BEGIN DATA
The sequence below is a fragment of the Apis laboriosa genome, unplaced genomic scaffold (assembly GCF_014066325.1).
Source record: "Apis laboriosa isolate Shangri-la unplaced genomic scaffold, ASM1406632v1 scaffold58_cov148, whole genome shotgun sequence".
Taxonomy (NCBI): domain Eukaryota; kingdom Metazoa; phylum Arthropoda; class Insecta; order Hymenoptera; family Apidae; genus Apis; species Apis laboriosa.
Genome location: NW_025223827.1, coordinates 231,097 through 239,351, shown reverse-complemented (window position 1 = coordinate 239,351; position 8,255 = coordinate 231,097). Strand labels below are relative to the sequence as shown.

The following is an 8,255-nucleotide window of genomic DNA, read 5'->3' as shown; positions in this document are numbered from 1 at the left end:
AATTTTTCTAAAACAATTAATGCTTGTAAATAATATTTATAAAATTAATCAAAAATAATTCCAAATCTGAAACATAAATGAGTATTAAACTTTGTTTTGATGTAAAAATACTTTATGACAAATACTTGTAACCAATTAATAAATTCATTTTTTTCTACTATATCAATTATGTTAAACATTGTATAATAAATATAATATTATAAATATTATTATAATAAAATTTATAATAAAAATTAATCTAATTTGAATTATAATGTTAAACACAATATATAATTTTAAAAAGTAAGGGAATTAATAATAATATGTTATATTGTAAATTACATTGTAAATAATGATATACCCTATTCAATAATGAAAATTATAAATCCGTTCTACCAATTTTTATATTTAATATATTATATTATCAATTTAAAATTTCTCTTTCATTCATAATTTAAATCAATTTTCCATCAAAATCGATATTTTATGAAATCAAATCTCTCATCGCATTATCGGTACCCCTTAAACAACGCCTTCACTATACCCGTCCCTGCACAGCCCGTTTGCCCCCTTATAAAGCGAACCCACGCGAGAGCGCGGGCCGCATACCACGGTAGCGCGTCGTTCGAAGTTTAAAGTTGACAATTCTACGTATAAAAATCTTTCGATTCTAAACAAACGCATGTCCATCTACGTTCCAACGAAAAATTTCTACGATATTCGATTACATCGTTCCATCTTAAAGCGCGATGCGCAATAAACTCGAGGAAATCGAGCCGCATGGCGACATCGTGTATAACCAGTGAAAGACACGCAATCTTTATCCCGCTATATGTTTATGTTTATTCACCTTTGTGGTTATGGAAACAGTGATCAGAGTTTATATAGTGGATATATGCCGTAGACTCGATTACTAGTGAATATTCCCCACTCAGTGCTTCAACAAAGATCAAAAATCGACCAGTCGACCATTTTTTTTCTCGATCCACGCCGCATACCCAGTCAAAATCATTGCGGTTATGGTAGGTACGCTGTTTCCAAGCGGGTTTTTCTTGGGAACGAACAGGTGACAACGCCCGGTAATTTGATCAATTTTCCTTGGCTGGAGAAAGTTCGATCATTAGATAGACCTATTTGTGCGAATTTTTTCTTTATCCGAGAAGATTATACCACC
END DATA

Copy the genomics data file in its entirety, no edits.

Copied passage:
The sequence below is a fragment of the Apis laboriosa genome, unplaced genomic scaffold (assembly GCF_014066325.1).
Source record: "Apis laboriosa isolate Shangri-la unplaced genomic scaffold, ASM1406632v1 scaffold58_cov148, whole genome shotgun sequence".
Taxonomy (NCBI): domain Eukaryota; kingdom Metazoa; phylum Arthropoda; class Insecta; order Hymenoptera; family Apidae; genus Apis; species Apis laboriosa.
Genome location: NW_025223827.1, coordinates 231,097 through 239,351, shown reverse-complemented (window position 1 = coordinate 239,351; position 8,255 = coordinate 231,097). Strand labels below are relative to the sequence as shown.

The following is an 8,255-nucleotide window of genomic DNA, read 5'->3' as shown; positions in this document are numbered from 1 at the left end:
AATTTTTCTAAAACAATTAATGCTTGTAAATAATATTTATAAAATTAATCAAAAATAATTCCAAATCTGAAACATAAATGAGTATTAAACTTTGTTTTGATGTAAAAATACTTTATGACAAATACTTGTAACCAATTAATAAATTCATTTTTTTCTACTATATCAATTATGTTAAACATTGTATAATAAATATAATATTATAAATATTATTATAATAAAATTTATAATAAAAATTAATCTAATTTGAATTATAATGTTAAACACAATATATAATTTTAAAAAGTAAGGGAATTAATAATAATATGTTATATTGTAAATTACATTGTAAATAATGATATACCCTATTCAATAATGAAAATTATAAATCCGTTCTACCAATTTTTATATTTAATATATTATATTATCAATTTAAAATTTCTCTTTCATTCATAATTTAAATCAATTTTCCATCAAAATCGATATTTTATGAAATCAAATCTCTCATCGCATTATCGGTACCCCTTAAACAACGCCTTCACTATACCCGTCCCTGCACAGCCCGTTTGCCCCCTTATAAAGCGAACCCACGCGAGAGCGCGGGCCGCATACCACGGTAGCGCGTCGTTCGAAGTTTAAAGTTGACAATTCTACGTATAAAAATCTTTCGATTCTAAACAAACGCATGTCCATCTACGTTCCAACGAAAAATTTCTACGATATTCGATTACATCGTTCCATCTTAAAGCGCGATGCGCAATAAACTCGAGGAAATCGAGCCGCATGGCGACATCGTGTATAACCAGTGAAAGACACGCAATCTTTATCCCGCTATATGTTTATGTTTATTCACCTTTGTGGTTATGGAAACAGTGATCAGAGTTTATATAGTGGATATATGCCGTAGACTCGATTACTAGTGAATATTCCCCACTCAGTGCTTCAACAAAGATCAAAAATCGACCAGTCGACCATTTTTTTTCTCGATCCACGCCGCATACCCAGTCAAAATCATTGCGGTTATGGTAGGTACGCTGTTTCCAAGCGGGTTTTTCTTGGGAACGAACAGGTGACAACGCCCGGTAATTTGATCAATTTTCCTTGGCTGGAGAAAGTTCGATCATTAGATAGACCTATTTGTGCGAATTTTTTCTTTATCCGAGAAGATTATACCACC